Inspired by the global travels of the collector, designer, and museum benefactor Alexander Girard, Mayer Fabrics is proud to unveil the Wonderlust Collection for the commercial market. Created in collaboration with the Museum of International Folk Art, the Museum of Indian Arts & Culture, and Sunbrella®, Wonderlust brings the warmth and color of global folk art to commercial spaces along with the trusted performance of Sunbrella® Contract fabrics.
Mayer Fabrics worked with Sunbrella® to give shape to this idea by creating seven vibrant and engaging patterns drawn from the iconic folk art that Girard loved so well. Ideal for the built environment, these Sunbrella® Contract fabrics are modern yet timeless, bringing joyful energy to public spaces while exceeding the toughest industry standards. Pamela Kelly, Vice President of Licensing for the Museum of New Mexico, says of the collection, “We are thrilled to see such a joyful and thoughtful interpretation of the folk art and textiles from our museums.”
Mayer is pleased to donate a portion of the proceeds from the sale of fabrics in the Wonderlust Collection to the Museum of International Folk Art and the Museum of Indian Arts & Culture.
Sunbrella® Acrylic & Polyester
Acrylic Latex Backing
Liquid and Stain Repel
60,000 - 100,000 Double Rubs
Milled In America
GREENGUARD Gold Certified
Atrium, Indoor, Outdoor Application
Meets or Exceeds Act Standards
The fine crosshatching pattern on this fabric, Acuco, takes its cue from a similar allover pattern meticulously hand-painted on a pottery vase made by an artist from Acoma Pueblo in New Mexico. In further exploration into Alexander Girard’s sketches, one can find similarities between some of his pen drawings and this detailed pottery.
Inspiration for this delightful fabric, Comalapa, was adapted from a woven and embroidered Guatemalan blouse, or again huipil, made by the Cakchiquel people of Chimaltenango, Guatemala. This crafty interpretation features playful, abstract birds floating among small geometric shapes, highlighted with intentional stitches to create a fanciful version of the original.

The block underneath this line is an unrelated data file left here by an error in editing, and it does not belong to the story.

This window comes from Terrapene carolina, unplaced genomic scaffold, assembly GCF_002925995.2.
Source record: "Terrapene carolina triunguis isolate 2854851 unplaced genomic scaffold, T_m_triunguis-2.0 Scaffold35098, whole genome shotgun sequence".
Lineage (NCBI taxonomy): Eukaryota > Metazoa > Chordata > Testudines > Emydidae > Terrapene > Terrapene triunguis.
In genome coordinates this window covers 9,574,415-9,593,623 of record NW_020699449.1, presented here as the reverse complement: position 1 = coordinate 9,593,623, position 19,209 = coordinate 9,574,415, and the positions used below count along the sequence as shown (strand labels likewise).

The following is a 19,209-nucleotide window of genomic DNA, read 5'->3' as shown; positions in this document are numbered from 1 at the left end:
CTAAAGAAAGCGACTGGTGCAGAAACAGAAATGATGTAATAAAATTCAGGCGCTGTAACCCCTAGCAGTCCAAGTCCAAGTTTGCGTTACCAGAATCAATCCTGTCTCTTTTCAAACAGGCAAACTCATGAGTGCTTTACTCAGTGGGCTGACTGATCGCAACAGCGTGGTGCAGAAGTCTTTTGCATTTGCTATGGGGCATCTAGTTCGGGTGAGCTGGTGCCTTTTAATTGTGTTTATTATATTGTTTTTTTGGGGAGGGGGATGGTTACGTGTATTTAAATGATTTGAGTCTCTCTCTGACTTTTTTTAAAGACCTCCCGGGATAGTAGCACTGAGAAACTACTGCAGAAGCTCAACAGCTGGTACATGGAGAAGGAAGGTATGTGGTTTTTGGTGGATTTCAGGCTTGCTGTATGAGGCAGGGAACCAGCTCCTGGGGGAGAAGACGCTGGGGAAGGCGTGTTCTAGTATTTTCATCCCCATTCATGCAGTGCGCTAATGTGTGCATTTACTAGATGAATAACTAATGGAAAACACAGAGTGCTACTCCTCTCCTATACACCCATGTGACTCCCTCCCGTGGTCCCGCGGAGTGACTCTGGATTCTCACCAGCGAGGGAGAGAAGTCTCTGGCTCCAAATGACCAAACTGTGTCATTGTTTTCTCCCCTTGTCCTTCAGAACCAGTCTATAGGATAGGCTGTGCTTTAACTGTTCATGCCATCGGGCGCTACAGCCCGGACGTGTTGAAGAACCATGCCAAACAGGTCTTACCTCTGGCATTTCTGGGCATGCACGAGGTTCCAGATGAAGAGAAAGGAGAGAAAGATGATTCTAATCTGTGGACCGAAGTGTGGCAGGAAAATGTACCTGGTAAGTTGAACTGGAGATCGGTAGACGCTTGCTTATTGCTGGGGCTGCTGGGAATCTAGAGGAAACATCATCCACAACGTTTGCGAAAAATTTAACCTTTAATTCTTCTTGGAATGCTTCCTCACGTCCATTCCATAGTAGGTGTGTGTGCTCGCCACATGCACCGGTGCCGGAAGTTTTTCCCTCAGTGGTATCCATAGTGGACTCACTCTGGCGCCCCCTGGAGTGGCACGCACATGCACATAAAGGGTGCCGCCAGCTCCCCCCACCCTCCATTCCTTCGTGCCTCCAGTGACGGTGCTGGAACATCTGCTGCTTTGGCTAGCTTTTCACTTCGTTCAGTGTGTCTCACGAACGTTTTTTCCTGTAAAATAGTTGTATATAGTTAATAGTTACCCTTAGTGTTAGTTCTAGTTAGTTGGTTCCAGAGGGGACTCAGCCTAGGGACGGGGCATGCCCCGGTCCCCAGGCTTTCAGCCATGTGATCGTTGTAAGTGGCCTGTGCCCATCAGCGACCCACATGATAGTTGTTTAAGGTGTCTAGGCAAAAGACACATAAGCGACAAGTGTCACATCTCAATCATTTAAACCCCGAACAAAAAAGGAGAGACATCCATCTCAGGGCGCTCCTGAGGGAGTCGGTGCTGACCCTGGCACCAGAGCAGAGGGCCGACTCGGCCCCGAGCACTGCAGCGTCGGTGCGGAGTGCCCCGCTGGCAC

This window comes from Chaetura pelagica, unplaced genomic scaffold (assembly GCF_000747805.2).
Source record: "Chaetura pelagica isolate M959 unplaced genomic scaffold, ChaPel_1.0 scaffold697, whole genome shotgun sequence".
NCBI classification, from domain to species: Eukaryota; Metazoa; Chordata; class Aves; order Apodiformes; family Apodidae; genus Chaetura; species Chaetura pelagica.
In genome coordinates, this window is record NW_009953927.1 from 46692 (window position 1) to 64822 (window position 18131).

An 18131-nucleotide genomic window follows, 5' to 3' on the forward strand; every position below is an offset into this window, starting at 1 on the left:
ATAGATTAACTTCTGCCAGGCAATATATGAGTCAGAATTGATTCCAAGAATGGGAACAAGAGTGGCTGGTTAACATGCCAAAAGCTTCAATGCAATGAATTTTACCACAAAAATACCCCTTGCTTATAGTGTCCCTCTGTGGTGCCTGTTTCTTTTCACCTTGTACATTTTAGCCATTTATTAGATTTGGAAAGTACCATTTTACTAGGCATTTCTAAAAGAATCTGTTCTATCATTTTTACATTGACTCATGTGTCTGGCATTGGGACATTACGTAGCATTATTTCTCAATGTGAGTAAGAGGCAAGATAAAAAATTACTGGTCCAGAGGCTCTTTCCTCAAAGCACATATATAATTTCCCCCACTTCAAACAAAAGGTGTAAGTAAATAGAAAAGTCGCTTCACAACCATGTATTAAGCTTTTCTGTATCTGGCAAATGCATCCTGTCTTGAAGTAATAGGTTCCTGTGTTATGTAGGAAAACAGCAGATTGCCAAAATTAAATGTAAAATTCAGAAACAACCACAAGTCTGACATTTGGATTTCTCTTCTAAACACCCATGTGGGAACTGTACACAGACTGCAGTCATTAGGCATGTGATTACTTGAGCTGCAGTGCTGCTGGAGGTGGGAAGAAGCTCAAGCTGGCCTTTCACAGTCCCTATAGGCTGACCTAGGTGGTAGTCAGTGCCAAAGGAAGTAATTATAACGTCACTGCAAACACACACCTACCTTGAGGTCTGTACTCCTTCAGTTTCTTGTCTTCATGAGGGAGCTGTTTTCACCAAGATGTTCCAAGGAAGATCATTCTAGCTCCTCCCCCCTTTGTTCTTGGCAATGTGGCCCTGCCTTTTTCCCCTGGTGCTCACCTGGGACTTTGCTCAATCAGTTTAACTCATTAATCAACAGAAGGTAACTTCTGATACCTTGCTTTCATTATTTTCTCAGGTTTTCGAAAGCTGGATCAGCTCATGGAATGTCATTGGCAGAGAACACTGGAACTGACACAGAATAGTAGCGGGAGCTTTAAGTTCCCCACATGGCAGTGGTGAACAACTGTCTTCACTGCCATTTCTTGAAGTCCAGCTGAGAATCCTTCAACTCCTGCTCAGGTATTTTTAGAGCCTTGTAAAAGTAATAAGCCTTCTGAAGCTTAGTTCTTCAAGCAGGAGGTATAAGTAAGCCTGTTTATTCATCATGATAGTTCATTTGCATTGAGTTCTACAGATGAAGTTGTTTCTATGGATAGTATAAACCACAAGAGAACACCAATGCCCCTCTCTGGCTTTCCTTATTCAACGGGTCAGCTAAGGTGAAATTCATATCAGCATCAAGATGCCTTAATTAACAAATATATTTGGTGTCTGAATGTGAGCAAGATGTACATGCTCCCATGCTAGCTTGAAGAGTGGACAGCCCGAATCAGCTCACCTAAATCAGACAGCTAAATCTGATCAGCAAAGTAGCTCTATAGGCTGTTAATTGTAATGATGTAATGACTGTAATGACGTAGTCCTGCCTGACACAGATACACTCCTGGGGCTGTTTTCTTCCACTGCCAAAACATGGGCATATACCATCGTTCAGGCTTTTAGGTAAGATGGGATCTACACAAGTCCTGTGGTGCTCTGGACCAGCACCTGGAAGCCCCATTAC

Young women of the 18th and 19th centuries learned to mend and repair worn and torn cloth by recreating different stitches on what are known as darning samplers. These small, delicate “practice pieces” are now works of art featuring various woven patterns in patches of colored thread on linen ground cloth. The inspiration for Haarlem, made in 1750 in the Netherlands, is part of a larger collection amassed by Girard’s grandfather.
The colorful, micro zig-zag pattern featured on Huipil [wi’pil] takes its cue from a handwoven blouse, or huipil, as they are known in San Lucas Tolimán, the highland village in Guatemala. Huipils are made from simple, solid-colored cotton with embroidered symbols and characters and are also woven in multiple colors and patterns. Like our Huipil color combinations, no matter the assemblage of pattern, the end result is always colorful.
Inspired by the folklore around Milagro, meaning “miracle” in Spanish, our bold, multi-colored interpretation of the “eye” will definitely ward off evil spirits. Cultures all over the world believe in the healing and protective powers of Milagros. They are made of silver and or pewter and come in a variety of forms. Milagros also bring good luck in love, travel or general well-being. In the lobby of the Museum of International Folk Art, one can see the extensive collection of Milagros collected by Alexander Girard.
Puno is a regional travel hub, considered Peru’s “folkloric capital,” and is known for its distinct music, dance and wool products. This versatile striped fabric, of the same name, was inspired by a solid wool poncho featuring wide bands of color running through the center and along the sides. To further achieve the look, feel and color saturation of wool, two different acrylic yarns were used: one plain and one mélange.
A wall hanging or “chakla” from Gujarat, India was the inspiration for this playful grid pattern. On the original textile, the black and white checkerboard is strategically colored and punctuated with small, mirrored circles embroidered into the textile to create a formal grid-like flower. Sula means “sun” and is associated with peace. Our happy interpretation pays homage to the original pattern and Girard’s passionate collecting of sun symbols and motifs.
A mingled texture that beautifully complements the Wonderlust, Vollis Simpson, and Imagine collections. Textura uses a melange of colors to create six unique yet versatile combinations. A luxurious residential look combined with high performance attributes makes this fabric perfect for commercial application in both indoor and outdoor environments.